Smokers Experience More Chronic Back Pain Than Non-Smokers, Study Says
Smokers are three times more likely than non-smokers to develop chronic back pain, according to a new study.
The study was conducted by researchers at the Feinberg School of Medicine at Northwestern University. This is the first time research has linked smoking and chronic back pain with the part of the brain associated with addiction and reward.
Lead researcher Bogdan Petre said the effects of smoking don't actually reach the back—the connection between smoking and back pain actually occurs in the brain. He and his team analyzed MRI activity between two areas in the brain—the nucleus accumbens and medial prefrontal cortex—and found them to be critical in the development of chronic pain.
"If you're a smoker, you have higher activity in this particular brain circuit associated with addiction and motivated learning. If you quit smoking the activity in the circuit goes down," he said.
Kentucky has the highest smoking rate in the U.S. at 30.2 percent, according to the Gallup Healthways Well-Being Index.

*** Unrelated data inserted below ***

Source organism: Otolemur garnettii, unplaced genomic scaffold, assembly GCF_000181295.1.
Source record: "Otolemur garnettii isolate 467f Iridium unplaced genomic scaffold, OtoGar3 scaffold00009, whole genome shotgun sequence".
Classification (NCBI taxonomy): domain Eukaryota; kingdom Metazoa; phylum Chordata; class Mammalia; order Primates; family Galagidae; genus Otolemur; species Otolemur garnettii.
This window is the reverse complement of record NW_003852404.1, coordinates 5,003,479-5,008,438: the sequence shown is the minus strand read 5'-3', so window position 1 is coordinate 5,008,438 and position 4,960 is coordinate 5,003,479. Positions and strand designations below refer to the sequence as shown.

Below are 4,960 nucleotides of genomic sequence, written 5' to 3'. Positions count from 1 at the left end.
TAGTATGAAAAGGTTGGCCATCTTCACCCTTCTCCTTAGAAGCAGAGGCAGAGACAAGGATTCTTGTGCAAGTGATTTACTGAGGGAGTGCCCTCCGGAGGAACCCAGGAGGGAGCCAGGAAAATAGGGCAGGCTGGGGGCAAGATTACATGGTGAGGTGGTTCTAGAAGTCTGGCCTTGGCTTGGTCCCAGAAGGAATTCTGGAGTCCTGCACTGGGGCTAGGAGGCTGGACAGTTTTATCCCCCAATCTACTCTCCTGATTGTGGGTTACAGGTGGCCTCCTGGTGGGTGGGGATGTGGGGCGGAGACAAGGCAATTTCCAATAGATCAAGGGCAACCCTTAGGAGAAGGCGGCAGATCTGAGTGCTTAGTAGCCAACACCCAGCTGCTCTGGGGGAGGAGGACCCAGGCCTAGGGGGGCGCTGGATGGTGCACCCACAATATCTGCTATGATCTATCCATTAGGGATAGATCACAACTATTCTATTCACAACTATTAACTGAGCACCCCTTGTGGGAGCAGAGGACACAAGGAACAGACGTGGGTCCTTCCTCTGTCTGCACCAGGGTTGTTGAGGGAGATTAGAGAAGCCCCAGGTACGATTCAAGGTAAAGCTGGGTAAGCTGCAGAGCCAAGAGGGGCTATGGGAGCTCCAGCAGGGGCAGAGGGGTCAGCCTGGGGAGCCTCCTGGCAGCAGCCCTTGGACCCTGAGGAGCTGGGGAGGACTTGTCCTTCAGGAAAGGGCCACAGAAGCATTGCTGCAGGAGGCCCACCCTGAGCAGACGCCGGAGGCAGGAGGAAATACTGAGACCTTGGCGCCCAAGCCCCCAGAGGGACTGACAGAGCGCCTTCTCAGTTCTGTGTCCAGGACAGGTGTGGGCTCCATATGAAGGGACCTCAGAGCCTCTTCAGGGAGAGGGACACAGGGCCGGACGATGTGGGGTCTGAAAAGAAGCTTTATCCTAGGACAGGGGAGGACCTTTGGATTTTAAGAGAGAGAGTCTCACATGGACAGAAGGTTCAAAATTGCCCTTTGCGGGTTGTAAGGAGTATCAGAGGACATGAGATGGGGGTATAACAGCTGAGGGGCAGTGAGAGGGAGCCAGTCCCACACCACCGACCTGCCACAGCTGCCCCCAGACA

Petre said smoking doesn't cause chronic back pain, but worsens it.
Back pain is among the most common medical problems, affecting eight of 10 people at some point in their lives, according to the National Institute of Arthritis and Musculoskeletal and Skin Diseases.
Petre said the study just adds to the long list of consequences of smoking.
"Smoking causes lung cancer, throat cancer and all of these other problems," he said.
"In addition to that it's also going to make you more likely to have chronic pain later in life, which is also a big deal. You don't want to have pain every day of your life. You don't want to be suffering day in and day out. It's a debilitating condition."
The Centers for Disease Control and Prevention estimates that 14 million health conditions are attributable to smoking.